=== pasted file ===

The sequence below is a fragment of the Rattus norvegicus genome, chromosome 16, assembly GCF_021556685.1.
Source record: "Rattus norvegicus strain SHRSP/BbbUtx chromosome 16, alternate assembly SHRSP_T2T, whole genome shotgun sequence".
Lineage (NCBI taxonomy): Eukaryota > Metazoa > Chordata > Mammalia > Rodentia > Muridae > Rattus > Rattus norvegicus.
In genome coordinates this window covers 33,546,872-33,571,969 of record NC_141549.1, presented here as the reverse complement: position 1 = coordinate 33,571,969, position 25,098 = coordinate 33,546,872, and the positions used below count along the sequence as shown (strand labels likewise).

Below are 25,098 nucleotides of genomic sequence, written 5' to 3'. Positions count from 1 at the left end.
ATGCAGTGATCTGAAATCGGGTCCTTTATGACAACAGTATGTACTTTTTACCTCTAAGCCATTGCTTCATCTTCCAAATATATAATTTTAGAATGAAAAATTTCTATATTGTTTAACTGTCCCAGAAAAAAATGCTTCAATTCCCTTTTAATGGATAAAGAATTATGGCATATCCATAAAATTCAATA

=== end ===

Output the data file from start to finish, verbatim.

The sequence below is a fragment of the Rattus norvegicus genome, chromosome 16, assembly GCF_021556685.1.
Source record: "Rattus norvegicus strain SHRSP/BbbUtx chromosome 16, alternate assembly SHRSP_T2T, whole genome shotgun sequence".
Lineage (NCBI taxonomy): Eukaryota > Metazoa > Chordata > Mammalia > Rodentia > Muridae > Rattus > Rattus norvegicus.
In genome coordinates this window covers 33,546,872-33,571,969 of record NC_141549.1, presented here as the reverse complement: position 1 = coordinate 33,571,969, position 25,098 = coordinate 33,546,872, and the positions used below count along the sequence as shown (strand labels likewise).

Below are 25,098 nucleotides of genomic sequence, written 5' to 3'. Positions count from 1 at the left end.
ATGCAGTGATCTGAAATCGGGTCCTTTATGACAACAGTATGTACTTTTTACCTCTAAGCCATTGCTTCATCTTCCAAATATATAATTTTAGAATGAAAAATTTCTATATTGTTTAACTGTCCCAGAAAAAAATGCTTCAATTCCCTTTTAATGGATAAAGAATTATGGCATATCCATAAAATTCAATA